Enhanced Water Pump System to Preserve Bridgeland’s Green Landscape Amid Drought Conditions

September 25, 2023 8:17 am

09/25/2023 Update:

The temporary water pump moving water from Inks Lake across the pipeline utility easement/Parkland Commons Fitness Trail into Honey Creek Lake was replaced with quieter equipment late in the afternoon on September 22.

The large hose running across the easement trail cannot be placed underground or even below the trail sidewalk due to the location of underground utilities and pipelines.  Residents using golf carts and some bicycle riders choosing to drive over the hose are damaging it and regular repairs continue to be necessary.


Bridgeland trees and landscaping draw on the community lakes for irrigation needs.  Lakes throughout much of the Bridgeland community are replenished from a supply of various non-potable sources (does not meet drinking water standards) including treated effluent from the wastewater treatment plant on the northeast side of the community, stream water pumped from Cypress Creek, and stormwater capture.

During periods of excessive heat and drought additional water wells pumping untreated ground water are activated.  These combined water resources are able to supplement many lake levels improving the likelihood that the thousands of trees and other Bridgeland common area landscaping will survive what the community has experienced during the last two summers.

Why the pump??

Honey Creek and the two adjoining lakes between the pipeline easement and Tuckerton Road are the primary irrigation water source for a large portion of Parkland.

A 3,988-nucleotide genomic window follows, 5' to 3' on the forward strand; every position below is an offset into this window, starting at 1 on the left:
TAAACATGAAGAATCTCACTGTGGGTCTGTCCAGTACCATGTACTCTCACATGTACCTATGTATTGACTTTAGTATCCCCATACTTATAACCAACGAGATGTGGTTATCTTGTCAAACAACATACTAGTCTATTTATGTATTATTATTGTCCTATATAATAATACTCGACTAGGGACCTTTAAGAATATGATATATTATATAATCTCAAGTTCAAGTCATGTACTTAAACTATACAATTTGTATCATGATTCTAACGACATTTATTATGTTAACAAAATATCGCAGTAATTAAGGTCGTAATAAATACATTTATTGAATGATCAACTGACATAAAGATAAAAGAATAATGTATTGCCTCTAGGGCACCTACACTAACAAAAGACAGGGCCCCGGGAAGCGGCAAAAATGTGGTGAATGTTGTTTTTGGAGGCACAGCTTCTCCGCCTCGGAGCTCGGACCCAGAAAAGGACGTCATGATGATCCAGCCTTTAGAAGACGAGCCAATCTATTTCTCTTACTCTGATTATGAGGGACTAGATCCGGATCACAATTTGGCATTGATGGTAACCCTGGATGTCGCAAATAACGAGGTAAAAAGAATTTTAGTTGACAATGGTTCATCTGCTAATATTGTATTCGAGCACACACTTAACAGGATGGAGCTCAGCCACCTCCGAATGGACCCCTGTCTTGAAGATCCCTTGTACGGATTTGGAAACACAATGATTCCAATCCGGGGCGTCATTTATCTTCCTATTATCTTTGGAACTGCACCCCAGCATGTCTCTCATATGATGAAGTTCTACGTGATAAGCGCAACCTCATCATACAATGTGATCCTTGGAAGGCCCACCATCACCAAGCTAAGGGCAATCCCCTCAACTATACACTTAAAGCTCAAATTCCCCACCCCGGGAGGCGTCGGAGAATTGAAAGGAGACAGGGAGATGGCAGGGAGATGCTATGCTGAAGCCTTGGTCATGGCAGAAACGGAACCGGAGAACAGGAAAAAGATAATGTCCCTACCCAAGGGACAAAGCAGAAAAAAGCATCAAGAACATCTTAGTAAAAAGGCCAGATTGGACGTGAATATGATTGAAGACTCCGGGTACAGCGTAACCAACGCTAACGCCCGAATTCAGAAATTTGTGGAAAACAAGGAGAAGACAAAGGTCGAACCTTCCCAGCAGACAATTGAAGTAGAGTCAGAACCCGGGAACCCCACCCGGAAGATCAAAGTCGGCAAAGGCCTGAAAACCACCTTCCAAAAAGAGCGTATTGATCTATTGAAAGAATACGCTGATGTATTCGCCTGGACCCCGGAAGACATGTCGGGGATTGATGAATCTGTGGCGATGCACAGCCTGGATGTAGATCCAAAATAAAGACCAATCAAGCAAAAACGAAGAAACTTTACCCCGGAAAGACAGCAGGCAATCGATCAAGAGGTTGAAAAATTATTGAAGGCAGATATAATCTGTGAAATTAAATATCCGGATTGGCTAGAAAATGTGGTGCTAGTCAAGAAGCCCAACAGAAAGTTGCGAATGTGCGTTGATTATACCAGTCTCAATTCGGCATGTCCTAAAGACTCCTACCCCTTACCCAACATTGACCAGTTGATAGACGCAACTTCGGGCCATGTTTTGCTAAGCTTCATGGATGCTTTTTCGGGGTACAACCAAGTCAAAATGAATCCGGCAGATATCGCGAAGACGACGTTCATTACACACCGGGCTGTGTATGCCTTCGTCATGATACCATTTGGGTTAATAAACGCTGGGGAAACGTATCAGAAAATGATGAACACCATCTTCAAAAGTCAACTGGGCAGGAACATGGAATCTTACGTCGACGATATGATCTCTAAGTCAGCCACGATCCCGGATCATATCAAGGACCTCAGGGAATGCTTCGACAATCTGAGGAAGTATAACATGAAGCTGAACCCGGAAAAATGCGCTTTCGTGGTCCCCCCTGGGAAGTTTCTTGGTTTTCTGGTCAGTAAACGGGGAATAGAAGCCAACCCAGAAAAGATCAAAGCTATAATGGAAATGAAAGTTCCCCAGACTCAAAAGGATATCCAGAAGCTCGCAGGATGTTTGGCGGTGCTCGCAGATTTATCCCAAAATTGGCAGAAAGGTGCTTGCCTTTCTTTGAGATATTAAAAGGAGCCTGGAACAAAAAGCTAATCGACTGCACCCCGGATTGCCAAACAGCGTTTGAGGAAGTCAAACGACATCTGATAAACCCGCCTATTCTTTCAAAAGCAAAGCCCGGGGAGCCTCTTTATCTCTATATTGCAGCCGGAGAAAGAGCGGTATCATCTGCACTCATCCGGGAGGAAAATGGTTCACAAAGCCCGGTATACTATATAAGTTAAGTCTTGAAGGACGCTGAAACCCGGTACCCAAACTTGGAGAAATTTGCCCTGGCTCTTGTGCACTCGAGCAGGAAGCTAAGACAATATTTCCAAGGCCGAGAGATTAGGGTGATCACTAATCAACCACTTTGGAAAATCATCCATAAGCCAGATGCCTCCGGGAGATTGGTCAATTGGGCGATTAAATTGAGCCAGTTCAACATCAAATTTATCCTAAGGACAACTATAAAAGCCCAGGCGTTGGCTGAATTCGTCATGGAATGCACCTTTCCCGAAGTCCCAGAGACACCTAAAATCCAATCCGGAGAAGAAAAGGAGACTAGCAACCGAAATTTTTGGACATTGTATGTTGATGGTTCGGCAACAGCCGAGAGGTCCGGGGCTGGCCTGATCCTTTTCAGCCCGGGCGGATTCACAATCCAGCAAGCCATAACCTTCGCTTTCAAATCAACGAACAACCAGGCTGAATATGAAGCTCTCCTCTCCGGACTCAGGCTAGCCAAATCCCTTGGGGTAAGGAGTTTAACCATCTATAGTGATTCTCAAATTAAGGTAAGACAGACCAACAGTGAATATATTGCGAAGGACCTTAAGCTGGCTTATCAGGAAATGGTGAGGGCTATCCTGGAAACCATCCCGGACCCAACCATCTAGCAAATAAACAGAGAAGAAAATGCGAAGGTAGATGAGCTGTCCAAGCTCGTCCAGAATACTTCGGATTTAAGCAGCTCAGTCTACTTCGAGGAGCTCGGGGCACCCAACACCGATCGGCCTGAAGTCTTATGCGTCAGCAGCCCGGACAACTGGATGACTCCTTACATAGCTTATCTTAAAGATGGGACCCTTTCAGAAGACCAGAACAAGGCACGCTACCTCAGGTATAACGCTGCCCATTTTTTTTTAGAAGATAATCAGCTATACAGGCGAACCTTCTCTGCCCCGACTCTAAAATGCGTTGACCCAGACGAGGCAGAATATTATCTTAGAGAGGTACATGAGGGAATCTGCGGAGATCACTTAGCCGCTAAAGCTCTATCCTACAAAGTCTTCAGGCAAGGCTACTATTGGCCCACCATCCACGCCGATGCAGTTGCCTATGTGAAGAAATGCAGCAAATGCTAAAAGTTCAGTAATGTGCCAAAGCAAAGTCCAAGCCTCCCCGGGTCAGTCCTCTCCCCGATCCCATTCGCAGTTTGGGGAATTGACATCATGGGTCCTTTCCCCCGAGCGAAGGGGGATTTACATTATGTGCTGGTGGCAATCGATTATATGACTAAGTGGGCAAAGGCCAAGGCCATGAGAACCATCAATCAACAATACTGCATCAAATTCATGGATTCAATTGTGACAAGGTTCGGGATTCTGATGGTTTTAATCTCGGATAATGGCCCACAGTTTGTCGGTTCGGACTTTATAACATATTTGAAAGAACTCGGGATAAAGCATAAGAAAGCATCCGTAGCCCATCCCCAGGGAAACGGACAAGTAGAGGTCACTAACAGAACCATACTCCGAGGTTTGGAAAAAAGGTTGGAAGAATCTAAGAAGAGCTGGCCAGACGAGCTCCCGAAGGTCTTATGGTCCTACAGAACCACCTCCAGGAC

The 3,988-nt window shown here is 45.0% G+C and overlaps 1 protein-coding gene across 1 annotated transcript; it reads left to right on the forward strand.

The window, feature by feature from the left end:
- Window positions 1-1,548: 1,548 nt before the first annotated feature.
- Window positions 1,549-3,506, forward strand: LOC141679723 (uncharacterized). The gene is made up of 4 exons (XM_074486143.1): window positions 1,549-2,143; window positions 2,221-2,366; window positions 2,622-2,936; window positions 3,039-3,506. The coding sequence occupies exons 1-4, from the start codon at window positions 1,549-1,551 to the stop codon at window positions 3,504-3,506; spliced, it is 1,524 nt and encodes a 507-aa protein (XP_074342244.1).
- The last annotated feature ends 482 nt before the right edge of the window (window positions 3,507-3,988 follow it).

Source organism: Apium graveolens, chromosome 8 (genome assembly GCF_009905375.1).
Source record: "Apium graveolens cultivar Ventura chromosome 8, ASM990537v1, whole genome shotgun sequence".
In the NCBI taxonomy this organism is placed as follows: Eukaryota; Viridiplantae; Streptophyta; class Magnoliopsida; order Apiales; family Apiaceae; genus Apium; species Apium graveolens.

In addition to being separated by the pipeline corridor and its underground utility easement restrictions,  these three  Bridgeland lakes are among those in the Langham Creek watershed and not the Cypress Creek watershed.  That is why these Parkland lakes are not interconnected with the other lakes in Bridgeland and benefiting from their additional water replenishment sources.

This temporary pump alone will not restore the three lakes to a normal level because rainfall and storm drain runoff are the primary replenishment sources for these lakes.  A drought contingency plan involving a reduction in common area landscaping irrigation is in place but the issue will not be fully resolved until there is sufficient rainfall to restore lake levels.

What is the long-term solution?

A “make-up well” which will provide untreated underground water replenishment water for these three lakes during drought periods is expected to be operational by the end of 2Q 2024.

When will the temporary pump be removed?

The temporary pump will likely remain running until rainfall and storm water runoff adequately restores lake levels.  It is possible that the equipment might remain on site with hoses retracted from the utility easement/Parkland Commons Fitness Trail for a period of time after the pump has been shut off.

Who should be contacted with additional questions or concerns?

Please contact the board by utilizing the WCID159 website contact page found at:  hcwcid159.org.  Thank you.

Board of Directors


Dark ModeLight Mode